“Woe to you, teachers of the law and Pharacees. You hypocrites! You clean the outside of the cup and dish, but inside they are full of greed and self-indulgence.”
–Matthew 12:25 (NLT)

Neither my wife nor I can see at all. Many of our friends told jokes about blind dates when we were going out, but we just smiled because we’d heard them all before. Our friends didn’t understand that these were more than your average dates. Stephanie and I had what I call adventures in love.

I remember one such adventure most. We had been going out for about six months, and I knew there was something special about her. Consequently, I wanted to take her someplace out of the ordinary that weekend. After I had called around for a while, I found a cafe that sounded very romantic. They even promised us live music on Friday and Saturday nights. “Wow!” I thought. “This is the place. What a perfect serenade opportunity!”

But when our ride dropped us off that night, we quickly learned that the cafe door was locked tighter than a drum. For some reason, our live music venue was closed. To make matters worse, the cafe was located in a deserted industrial center full of empty office buildings. There was only one restaurant within walking distance, a little Mexican place.

After a little walking and asking around, we were finally sitting inside the restaurant. We sat there for about 20 minutes, but nobody came to our table to serve us. We were hungry and tired and to put it mildly, we were getting very impatient with the restaurant staff. This wasn’t the romantic night I had planned at all!

Finally, I decided to call the restaurant on my cell phone and try to get a waiter’s attention. However, the people on the phone could only speak Spanish, so talking with them was out of the question. Needless to say, we got up and left the restaurant a minute later. (We found out a few weeks later that the restaurant was self-service, which explains why nobody came to our table.)

After leaving the restaurant, we were stranded in the office complex, and there was hardly anyone around. We found a coffee shop, but they closed a few minutes after we got there. We were still on the hunt for some sort of dinner, romantic or otherwise.

Finally, someone told us there was a family restaurant a couple blocks away. After some discussion, I decided to call a cab. Since it was Super Bowl Sunday, the company told us it would take about an hour to get someone out to us. Stephanie and I waited in the cold until a cab finally came. Despite three different changes in dining style, we finally had our dinner at the family restaurant.

That crazy and eventful dinner turned out to be one of our greatest dates, because we grew closer as we went through all those changes in plans. It all seemed like a big unwanted mess then, but it’s something we choose to laugh about now.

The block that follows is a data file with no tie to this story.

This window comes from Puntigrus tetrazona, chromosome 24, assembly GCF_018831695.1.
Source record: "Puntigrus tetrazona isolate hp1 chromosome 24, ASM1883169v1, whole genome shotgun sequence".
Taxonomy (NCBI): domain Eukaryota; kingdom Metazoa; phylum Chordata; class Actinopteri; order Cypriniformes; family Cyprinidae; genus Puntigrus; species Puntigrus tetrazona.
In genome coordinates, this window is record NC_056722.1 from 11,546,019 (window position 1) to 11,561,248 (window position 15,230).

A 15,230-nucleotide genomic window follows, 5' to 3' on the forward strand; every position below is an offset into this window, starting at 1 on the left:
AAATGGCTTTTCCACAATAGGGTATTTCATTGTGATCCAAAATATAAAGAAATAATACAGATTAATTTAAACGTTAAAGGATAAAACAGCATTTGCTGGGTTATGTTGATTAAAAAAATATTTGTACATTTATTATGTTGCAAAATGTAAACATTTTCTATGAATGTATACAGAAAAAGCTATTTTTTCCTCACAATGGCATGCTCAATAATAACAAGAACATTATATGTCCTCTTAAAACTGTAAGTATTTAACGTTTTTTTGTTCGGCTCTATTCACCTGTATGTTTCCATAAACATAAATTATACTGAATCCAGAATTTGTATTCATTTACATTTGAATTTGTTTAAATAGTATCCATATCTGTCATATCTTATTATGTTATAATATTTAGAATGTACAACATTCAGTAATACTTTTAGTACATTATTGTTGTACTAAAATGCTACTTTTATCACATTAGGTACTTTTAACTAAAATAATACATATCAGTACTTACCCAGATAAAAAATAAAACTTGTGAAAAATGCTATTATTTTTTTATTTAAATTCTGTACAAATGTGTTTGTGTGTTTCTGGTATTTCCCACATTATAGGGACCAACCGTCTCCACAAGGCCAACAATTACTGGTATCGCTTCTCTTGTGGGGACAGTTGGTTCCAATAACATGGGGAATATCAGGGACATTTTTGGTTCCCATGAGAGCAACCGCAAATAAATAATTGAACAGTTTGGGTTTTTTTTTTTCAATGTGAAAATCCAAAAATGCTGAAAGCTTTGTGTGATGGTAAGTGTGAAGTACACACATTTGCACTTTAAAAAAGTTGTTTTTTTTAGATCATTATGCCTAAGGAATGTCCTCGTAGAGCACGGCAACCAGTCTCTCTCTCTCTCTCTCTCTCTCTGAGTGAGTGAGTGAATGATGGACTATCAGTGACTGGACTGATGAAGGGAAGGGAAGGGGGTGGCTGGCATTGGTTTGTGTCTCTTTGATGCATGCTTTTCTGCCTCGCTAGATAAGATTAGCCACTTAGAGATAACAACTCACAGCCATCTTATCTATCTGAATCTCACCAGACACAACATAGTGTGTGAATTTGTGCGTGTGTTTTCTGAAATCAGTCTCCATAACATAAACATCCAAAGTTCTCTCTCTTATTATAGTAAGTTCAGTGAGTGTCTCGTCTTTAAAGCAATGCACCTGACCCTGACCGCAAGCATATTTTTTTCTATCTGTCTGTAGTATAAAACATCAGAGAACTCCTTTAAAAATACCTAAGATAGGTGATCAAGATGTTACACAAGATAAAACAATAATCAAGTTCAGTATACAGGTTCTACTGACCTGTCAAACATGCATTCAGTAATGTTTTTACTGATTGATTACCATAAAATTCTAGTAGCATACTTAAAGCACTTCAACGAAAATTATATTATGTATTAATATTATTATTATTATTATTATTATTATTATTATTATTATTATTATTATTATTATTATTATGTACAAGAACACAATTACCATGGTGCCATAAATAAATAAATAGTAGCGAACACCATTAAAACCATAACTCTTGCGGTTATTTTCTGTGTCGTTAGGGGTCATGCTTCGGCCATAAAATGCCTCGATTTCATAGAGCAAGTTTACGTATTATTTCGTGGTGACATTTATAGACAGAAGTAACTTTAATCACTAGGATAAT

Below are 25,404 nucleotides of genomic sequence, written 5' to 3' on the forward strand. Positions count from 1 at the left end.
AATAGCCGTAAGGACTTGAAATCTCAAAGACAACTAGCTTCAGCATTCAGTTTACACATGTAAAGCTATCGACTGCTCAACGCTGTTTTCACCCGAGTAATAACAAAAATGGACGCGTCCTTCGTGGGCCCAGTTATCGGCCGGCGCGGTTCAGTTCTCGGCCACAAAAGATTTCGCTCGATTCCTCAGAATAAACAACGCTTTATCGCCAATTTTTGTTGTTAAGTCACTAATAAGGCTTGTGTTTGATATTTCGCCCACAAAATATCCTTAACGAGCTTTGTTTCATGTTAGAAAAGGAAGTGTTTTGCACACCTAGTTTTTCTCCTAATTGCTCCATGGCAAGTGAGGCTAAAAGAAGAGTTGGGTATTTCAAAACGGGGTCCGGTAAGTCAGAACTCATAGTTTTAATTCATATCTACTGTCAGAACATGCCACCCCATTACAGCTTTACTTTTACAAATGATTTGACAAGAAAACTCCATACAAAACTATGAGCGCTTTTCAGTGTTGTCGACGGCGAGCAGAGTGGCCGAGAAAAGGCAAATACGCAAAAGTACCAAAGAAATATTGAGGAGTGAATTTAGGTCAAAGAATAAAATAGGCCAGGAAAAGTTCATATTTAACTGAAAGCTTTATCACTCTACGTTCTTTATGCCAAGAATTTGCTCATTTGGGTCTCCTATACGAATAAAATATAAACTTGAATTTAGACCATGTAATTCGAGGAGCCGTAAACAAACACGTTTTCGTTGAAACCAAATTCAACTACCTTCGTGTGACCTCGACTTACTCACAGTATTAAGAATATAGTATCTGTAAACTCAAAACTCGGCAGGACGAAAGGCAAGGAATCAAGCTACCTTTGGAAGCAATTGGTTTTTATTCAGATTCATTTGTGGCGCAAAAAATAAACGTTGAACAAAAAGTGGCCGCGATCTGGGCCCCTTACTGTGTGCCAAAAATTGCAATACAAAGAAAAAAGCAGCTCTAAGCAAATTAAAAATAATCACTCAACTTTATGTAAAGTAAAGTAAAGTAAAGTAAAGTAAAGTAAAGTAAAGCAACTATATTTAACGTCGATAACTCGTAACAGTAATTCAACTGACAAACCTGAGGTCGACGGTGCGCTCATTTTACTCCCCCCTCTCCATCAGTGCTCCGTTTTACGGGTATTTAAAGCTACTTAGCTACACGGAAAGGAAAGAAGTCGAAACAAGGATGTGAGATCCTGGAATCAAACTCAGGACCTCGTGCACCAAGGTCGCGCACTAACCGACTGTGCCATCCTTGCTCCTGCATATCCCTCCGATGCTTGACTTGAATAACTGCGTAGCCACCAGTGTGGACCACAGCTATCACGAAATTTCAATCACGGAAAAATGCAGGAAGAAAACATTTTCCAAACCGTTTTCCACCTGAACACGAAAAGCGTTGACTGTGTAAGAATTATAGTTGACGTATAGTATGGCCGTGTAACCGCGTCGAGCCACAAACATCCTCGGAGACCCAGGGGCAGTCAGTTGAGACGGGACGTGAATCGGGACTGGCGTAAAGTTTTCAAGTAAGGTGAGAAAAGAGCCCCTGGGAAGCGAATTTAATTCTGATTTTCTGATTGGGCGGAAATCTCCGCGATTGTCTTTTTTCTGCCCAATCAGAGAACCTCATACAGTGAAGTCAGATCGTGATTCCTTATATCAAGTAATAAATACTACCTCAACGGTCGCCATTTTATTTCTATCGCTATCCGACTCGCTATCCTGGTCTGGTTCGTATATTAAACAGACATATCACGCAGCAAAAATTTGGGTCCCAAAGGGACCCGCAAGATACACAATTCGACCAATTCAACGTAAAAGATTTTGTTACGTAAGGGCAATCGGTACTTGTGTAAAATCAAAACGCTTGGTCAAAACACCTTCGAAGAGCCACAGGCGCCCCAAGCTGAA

As Christians, we try to be thankful for the things we have, instead of dwelling on the things we don’t have. We realize nothing is perfect in this life, so we try to make the best of each situation. Instead of an obstacle, our blindness has become an asset, and it has helped us to build a deep and lasting relationship.

While there are some exceptions, most actual blind dates are superficial at best. On a date where neither party knows each other, external impressions are the name of the game. In other words, people become preoccupied by external questions. “How do I look to her?” “Does he like this dress or hate it?” “I wonder what that glance meant.”

But since Steph and I have been blessed by blindness, we have become familiar with each other on a heart-to-heart basis. Because of this foundation, my wife is my best friend, and we do everything together.

Many times, I think all of us act like we are on a blind date with God. When unconfessed sin comes between us and our Father, it blinds us spiritually, and like the teachers of the law in our text, we try to impress Him with all kinds of external trappings. But the Bible tells us plainly that man looks on the outside, while God looks on the heart. Instead of cleaning ourselves up on the outside, I believe a spiritual heart transplant is needed in many cases, while other people need major heart surgery. To put it another way, we all need to spend time in God’s presence and let Him work His will in our lives.

Do your prayers seem empty? Are you trying to impress God with the externals of clothing, ritual or good works? Whatever the case may be, we all need to make these words of David our own: “Create in me a clean heart, oh God, and renew a right spirit in me.”

I would encourage you not to wait to do this, my friend, for we are not promised tomorrow. Draw close to God today by bearing your heart to Him, and unnecessary externals will grow more and more insignificant as our Father’s presence fills your life.

Thank you for reading this, and may the Lord give you a wonderful week! We are trying to reach people who are hurting, so if God lays it on your heart, please consider becoming a partner with us. If you would like to make a donation, please send it to HCMA (Healthcare Chaplains Ministry Association). Our ID number is 560. The address is 377 E. Chapman Ave., Suite 260, Placentia, CA 92870.
To find out more about HCMA, visit them at www.hcmachaplains.org.

If you have questions, comments or prayer requests for Timothy or Stephanie Burdick, please call 641-715-3900, ext. 874157.